Uptake of Freeview - the free-to-air digital television and radio service - has been faster than expected, with installed receivers in over 100,000 Kiwi homes.
The latest figures show that over 25,000 receivers have been sold this quarter, swelling the total to 123,903, including 7594 high-definition versions.
The current arrangement from Government on digital television dictates that the analogue broadcast will be shut off when coverage reaches 70 per cent, or 2012, whichever comes first.
Freeview boss Steve Browning says that between the freebie service and Sky digital broadcasts, coverage is now sitting at around 50 per cent.
"We didn't think it would be quite this fast," he admits.
Users of standard analogue televisions will need to buy an add-on box to receive digital broadcast when the switchover is eventually made.
Freeview receivers currently come in two flavours - HD and standard definition - but this will change later this year or early next with the arrival of a PVR model which will allow users to record one Freeview channel and watch another.
It will run a system with features like American TiVo, which suggests similar content for viewers and features series link technology similar to that employed by Sky's new HDi decoders.
This will record every episode of a show without having to manually enter recording details.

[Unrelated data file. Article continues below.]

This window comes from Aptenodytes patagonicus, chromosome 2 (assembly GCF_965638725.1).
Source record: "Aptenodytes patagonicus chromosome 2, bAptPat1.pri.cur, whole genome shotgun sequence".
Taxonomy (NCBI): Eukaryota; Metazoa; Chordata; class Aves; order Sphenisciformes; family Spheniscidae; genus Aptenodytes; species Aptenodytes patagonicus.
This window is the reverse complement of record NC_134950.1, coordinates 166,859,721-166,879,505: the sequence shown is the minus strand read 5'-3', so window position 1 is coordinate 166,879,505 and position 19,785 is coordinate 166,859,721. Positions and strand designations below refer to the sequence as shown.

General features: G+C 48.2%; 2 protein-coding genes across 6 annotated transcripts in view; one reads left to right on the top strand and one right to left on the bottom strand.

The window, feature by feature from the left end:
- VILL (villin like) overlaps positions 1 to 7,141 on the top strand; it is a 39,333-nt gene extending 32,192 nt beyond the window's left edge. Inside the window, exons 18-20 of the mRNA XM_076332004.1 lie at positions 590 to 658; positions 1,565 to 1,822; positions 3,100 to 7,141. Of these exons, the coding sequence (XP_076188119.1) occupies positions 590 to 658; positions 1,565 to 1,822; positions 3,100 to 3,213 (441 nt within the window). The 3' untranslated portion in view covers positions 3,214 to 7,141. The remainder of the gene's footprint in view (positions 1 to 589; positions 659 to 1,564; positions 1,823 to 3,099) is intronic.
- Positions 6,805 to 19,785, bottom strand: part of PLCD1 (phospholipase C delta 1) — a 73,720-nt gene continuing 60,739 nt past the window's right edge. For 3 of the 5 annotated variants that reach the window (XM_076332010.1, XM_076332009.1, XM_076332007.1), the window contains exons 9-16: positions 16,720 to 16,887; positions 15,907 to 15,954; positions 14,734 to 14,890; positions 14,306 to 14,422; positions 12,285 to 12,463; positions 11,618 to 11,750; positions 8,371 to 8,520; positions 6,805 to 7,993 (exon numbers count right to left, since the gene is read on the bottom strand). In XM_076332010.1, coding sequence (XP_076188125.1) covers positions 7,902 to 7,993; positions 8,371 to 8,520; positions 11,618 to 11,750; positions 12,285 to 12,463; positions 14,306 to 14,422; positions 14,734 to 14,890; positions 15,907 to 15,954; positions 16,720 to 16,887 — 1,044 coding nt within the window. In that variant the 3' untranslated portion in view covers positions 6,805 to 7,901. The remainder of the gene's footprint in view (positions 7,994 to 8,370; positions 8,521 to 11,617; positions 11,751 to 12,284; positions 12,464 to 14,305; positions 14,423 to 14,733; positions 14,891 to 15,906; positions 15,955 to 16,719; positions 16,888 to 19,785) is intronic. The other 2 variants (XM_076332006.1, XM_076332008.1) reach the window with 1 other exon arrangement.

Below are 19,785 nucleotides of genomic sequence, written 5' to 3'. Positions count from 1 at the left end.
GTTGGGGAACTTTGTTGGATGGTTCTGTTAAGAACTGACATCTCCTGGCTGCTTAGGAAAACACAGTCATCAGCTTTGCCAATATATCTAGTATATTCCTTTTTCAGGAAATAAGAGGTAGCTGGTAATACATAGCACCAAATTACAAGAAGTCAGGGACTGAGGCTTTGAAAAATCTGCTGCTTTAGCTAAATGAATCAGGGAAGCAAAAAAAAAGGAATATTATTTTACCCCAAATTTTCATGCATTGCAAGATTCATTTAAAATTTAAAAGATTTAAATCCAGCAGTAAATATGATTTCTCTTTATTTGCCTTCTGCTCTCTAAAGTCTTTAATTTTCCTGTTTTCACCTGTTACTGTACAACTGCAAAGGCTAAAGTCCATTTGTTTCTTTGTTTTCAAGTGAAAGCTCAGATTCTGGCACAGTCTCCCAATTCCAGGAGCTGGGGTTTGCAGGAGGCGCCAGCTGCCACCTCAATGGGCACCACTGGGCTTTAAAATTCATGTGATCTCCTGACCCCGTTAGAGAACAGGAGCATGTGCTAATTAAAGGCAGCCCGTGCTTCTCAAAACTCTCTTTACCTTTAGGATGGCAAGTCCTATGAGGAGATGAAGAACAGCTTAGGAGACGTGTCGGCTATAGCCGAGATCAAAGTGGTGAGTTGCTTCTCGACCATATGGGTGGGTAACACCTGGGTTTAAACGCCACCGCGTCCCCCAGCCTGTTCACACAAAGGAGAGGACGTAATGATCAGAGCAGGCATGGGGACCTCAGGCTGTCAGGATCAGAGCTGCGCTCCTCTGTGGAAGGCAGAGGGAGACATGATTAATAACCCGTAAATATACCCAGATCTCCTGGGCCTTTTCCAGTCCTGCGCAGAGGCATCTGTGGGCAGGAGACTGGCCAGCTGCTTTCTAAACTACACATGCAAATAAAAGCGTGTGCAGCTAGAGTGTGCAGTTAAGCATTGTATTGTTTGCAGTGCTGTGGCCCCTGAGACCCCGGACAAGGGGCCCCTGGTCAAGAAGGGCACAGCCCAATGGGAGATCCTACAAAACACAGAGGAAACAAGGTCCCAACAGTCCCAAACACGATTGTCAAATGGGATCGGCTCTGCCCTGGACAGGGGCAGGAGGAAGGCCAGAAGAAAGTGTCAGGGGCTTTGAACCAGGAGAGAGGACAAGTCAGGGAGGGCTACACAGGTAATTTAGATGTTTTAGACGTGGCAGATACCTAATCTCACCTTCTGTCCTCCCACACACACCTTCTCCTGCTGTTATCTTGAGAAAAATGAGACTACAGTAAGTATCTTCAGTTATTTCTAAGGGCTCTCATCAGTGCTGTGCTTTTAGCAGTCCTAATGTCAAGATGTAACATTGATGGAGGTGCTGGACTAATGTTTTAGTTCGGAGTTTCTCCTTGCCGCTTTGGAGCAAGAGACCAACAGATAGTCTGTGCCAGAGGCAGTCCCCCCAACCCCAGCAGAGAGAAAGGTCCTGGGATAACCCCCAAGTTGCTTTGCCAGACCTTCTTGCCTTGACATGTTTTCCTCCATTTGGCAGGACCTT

It also features a impressive work around for timing clashes between shows.
Browning explained that - using Shortland Street as an example, if the receiver has a programming clash for a weeknight episode, it will look forward and choose between rescreenings on other digital channels, or pick the episode out of the weekend 'Omnibus'.
Browning can not yet release full details about the machine, but says working spec includes at least two tuners and a large hard disk drive.
Sony has today released Bravia LCD televisions with built-in Freeview HD tuners which use the same interface as other Freeview devices already in the marketplace. Using the localised GUI is a first for the Japanese electronics giant.
Browning says the Freeview service has resonated with New Zealanders, and that he has been impressed by the speed of its uptake.
"We are all acutely aware that the cost of living has gone up dramatically this year," he says. "This makes Freeview's offer of digital quality TV and radio for a one-off cost and no ongoing payments very appealing,".
He says there have been a few teething problems with the new service, and while nothing remotely as embarrassing as Prime's porn blunder, a kids' show was broadcast without sound - raising an immediate reaction from peace-starved Mums throughout the country.
The adoption of Freeview into New Zealand homes is likely to increase further during the Olympics, with high-def coverage of events as well as 5.1 Dolby Digital sound. There will also be an exclusive channel giving extended coverage - including smaller sports unlikely to enjoy mainstream coverage - called TVNZ Sport Extra on Freeview 20.
- NZ HERALD STAFF